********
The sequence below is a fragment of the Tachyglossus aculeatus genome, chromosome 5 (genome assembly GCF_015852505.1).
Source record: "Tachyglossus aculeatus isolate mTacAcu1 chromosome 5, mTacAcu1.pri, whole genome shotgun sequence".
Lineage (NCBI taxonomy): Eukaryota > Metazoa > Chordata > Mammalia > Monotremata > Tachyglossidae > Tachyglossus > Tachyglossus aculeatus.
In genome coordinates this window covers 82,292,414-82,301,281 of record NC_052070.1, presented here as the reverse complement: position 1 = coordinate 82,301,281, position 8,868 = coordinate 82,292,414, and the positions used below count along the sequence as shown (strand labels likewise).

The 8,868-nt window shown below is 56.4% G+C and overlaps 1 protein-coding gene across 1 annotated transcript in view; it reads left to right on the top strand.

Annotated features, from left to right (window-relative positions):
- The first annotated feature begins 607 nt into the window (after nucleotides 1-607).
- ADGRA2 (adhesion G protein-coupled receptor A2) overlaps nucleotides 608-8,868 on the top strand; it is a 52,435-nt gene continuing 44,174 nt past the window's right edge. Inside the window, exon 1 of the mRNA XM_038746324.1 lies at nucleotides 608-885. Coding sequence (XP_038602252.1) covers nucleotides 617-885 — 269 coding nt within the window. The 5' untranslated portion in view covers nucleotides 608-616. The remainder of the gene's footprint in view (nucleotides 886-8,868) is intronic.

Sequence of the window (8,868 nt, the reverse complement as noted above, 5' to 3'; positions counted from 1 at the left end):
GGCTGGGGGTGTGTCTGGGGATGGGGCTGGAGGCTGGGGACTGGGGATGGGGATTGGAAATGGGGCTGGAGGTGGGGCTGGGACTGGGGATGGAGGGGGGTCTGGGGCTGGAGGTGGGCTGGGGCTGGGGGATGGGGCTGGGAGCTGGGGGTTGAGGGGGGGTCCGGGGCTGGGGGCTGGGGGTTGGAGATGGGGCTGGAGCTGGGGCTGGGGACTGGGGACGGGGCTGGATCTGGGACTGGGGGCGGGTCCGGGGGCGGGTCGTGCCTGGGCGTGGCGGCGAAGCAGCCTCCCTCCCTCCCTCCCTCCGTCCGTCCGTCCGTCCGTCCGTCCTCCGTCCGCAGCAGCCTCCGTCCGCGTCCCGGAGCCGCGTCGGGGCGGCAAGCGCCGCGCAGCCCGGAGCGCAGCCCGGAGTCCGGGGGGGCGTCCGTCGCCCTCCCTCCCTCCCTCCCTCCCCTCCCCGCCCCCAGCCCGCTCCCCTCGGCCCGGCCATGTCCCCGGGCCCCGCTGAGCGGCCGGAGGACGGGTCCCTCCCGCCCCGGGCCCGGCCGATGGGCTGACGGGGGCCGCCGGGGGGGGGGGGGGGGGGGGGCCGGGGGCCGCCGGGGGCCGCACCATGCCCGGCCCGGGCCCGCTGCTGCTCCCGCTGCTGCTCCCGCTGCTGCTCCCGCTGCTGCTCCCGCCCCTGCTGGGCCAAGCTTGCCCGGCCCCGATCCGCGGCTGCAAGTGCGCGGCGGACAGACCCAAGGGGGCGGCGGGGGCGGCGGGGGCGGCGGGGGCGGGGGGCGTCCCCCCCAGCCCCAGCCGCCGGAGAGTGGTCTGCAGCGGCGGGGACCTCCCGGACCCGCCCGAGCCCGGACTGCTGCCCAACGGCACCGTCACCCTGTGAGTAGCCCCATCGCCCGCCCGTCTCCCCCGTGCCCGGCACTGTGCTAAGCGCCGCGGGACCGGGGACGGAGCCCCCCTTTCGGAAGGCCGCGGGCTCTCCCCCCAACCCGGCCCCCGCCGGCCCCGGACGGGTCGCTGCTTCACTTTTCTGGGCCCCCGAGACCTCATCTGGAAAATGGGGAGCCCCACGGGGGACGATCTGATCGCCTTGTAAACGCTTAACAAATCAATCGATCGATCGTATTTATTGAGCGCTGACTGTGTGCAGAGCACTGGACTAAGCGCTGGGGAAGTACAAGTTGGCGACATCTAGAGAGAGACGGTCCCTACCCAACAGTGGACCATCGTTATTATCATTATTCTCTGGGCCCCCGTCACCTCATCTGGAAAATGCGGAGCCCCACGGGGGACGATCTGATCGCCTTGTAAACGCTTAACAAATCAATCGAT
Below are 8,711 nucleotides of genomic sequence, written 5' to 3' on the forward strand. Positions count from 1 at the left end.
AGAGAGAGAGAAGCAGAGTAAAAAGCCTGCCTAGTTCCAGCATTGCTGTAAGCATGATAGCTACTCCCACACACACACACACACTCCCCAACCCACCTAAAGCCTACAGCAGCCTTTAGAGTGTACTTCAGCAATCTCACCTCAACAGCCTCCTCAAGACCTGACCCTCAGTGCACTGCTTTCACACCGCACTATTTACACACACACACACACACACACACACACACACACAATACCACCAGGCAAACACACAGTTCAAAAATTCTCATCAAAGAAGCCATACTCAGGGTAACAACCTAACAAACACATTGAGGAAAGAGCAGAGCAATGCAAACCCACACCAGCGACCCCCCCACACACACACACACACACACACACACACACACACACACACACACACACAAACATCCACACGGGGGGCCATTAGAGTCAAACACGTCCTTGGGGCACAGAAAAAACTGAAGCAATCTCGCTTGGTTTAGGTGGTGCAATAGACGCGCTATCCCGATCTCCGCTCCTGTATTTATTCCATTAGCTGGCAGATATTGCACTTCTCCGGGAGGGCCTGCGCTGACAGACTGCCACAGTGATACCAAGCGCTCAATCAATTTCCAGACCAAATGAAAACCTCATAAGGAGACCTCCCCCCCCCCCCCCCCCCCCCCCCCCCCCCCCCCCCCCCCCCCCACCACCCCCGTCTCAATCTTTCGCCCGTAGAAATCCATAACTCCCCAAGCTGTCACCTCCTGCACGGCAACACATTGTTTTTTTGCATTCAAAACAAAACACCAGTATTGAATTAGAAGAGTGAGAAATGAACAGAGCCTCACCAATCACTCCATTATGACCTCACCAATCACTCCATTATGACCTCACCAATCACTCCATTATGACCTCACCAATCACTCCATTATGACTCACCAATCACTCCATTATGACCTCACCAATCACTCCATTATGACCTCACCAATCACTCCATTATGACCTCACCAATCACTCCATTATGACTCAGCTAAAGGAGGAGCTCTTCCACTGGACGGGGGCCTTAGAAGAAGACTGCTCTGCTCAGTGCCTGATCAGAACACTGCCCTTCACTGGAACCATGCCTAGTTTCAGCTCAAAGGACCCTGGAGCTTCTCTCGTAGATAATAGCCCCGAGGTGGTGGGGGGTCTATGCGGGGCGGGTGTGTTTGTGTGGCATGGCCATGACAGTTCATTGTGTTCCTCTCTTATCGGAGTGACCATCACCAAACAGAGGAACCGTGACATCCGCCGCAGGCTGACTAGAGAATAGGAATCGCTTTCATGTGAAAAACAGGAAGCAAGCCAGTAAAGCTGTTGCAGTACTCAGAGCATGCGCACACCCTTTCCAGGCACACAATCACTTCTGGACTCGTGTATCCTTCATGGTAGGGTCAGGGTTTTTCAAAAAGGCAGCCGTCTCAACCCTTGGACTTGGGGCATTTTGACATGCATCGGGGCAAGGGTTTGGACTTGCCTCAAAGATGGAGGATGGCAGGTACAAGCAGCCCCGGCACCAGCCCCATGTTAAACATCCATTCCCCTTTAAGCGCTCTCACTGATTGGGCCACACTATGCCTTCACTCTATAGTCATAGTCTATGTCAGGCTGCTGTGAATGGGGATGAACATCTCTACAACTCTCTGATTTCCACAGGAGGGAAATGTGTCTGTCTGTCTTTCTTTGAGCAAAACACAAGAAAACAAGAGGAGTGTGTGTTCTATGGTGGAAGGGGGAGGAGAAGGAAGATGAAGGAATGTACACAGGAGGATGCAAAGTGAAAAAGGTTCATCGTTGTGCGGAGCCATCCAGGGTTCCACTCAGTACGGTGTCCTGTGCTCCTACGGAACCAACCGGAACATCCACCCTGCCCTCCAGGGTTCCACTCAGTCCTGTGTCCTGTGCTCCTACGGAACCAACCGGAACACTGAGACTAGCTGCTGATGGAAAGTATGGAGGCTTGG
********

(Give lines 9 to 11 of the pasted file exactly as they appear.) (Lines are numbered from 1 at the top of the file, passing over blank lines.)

Sequence of the window (8,868 nt, the reverse complement as noted above, 5' to 3'; positions counted from 1 at the left end):
GGCTGGGGGTGTGTCTGGGGATGGGGCTGGAGGCTGGGGACTGGGGATGGGGATTGGAAATGGGGCTGGAGGTGGGGCTGGGACTGGGGATGGAGGGGGGTCTGGGGCTGGAGGTGGGCTGGGGCTGGGGGATGGGGCTGGGAGCTGGGGGTTGAGGGGGGGTCCGGGGCTGGGGGCTGGGGGTTGGAGATGGGGCTGGAGCTGGGGCTGGGGACTGGGGACGGGGCTGGATCTGGGACTGGGGGCGGGTCCGGGGGCGGGTCGTGCCTGGGCGTGGCGGCGAAGCAGCCTCCCTCCCTCCCTCCCTCCGTCCGTCCGTCCGTCCGTCCGTCCTCCGTCCGCAGCAGCCTCCGTCCGCGTCCCGGAGCCGCGTCGGGGCGGCAAGCGCCGCGCAGCCCGGAGCGCAGCCCGGAGTCCGGGGGGGCGTCCGTCGCCCTCCCTCCCTCCCTCCCTCCCCTCCCCGCCCCCAGCCCGCTCCCCTCGGCCCGGCCATGTCCCCGGGCCCCGCTGAGCGGCCGGAGGACGGGTCCCTCCCGCCCCGGGCCCGGCCGATGGGCTGACGGGGGCCGCCGGGGGGGGGGGGGGGGGGGGGCCGGGGGCCGCCGGGGGCCGCACCATGCCCGGCCCGGGCCCGCTGCTGCTCCCGCTGCTGCTCCCGCTGCTGCTCCCGCTGCTGCTCCCGCCCCTGCTGGGCCAAGCTTGCCCGGCCCCGATCCGCGGCTGCAAGTGCGCGGCGGACAGACCCAAGGGGGCGGCGGGGGCGGCGGGGGCGGCGGGGGCGGGGGGCGTCCCCCCCAGCCCCAGCCGCCGGAGAGTGGTCTGCAGCGGCGGGGACCTCCCGGACCCGCCCGAGCCCGGACTGCTGCCCAACGGCACCGTCACCCTGTGAGTAGCCCCATCGCCCGCCCGTCTCCCCCGTGCCCGGCACTGTGCTAAGCGCCGCGGGACCGGGGACGGAGCCCCCCTTTCGGAAGGCCGCGGGCTCTCCCCCCAACCCGGCCCCCGCCGGCCCCGGACGGGTCGCTGCTTCACTTTTCTGGGCCCCCGAGACCTCATCTGGAAAATGGGGAGCCCCACGGGGGACGATCTGATCGCCTTGTAAACGCTTAACAAATCAATCGATCGATCGTATTTATTGAGCGCTGACTGTGTGCAGAGCACTGGACTAAGCGCTGGGGAAGTACAAGTTGGCGACATCTAGAGAGAGACGGTCCCTACCCAACAGTGGACCATCGTTATTATCATTATTCTCTGGGCCCCCGTCACCTCATCTGGAAAATGCGGAGCCCCACGGGGGACGATCTGATCGCCTTGTAAACGCTTAACAAATCAATCGAT
Below are 8,711 nucleotides of genomic sequence, written 5' to 3' on the forward strand. Positions count from 1 at the left end.